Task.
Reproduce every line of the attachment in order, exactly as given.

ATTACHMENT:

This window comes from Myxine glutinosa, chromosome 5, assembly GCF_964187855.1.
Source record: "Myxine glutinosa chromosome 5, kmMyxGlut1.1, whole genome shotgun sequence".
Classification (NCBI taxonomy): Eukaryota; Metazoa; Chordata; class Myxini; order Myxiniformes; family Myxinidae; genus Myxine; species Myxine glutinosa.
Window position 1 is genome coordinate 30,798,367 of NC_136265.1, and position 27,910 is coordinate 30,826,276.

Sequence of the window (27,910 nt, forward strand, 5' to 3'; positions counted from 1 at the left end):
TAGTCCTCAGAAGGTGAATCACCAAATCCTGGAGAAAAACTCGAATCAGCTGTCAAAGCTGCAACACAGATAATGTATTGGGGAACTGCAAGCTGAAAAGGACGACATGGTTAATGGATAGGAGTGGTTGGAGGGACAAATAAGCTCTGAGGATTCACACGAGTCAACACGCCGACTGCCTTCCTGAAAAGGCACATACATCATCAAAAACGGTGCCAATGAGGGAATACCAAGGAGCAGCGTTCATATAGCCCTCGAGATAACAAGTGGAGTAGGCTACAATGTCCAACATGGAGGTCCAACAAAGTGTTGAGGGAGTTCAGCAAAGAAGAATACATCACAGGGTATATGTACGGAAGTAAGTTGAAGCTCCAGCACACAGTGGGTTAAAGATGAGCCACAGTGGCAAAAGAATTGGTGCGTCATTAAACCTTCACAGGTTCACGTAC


This window comes from Myxine glutinosa, chromosome 5, assembly GCF_964187855.1.
Source record: "Myxine glutinosa chromosome 5, kmMyxGlut1.1, whole genome shotgun sequence".
Classification (NCBI taxonomy): Eukaryota; Metazoa; Chordata; class Myxini; order Myxiniformes; family Myxinidae; genus Myxine; species Myxine glutinosa.
Window position 1 is genome coordinate 30,798,367 of NC_136265.1, and position 27,910 is coordinate 30,826,276.

Sequence of the window (27,910 nt, forward strand, 5' to 3'; positions counted from 1 at the left end):
TAGTCCTCAGAAGGTGAATCACCAAATCCTGGAGAAAAACTCGAATCAGCTGTCAAAGCTGCAACACAGATAATGTATTGGGGAACTGCAAGCTGAAAAGGACGACATGGTTAATGGATAGGAGTGGTTGGAGGGACAAATAAGCTCTGAGGATTCACACGAGTCAACACGCCGACTGCCTTCCTGAAAAGGCACATACATCATCAAAAACGGTGCCAATGAGGGAATACCAAGGAGCAGCGTTCATATAGCCCTCGAGATAACAAGTGGAGTAGGCTACAATGTCCAACATGGAGGTCCAACAAAGTGTTGAGGGAGTTCAGCAAAGAAGAATACATCACAGGGTATATGTACGGAAGTAAGTTGAAGCTCCAGCACACAGTGGGTTAAAGATGAGCCACAGTGGCAAAAGAATTGGTGCGTCATTAAACCTTCACAGGTTCACGTAC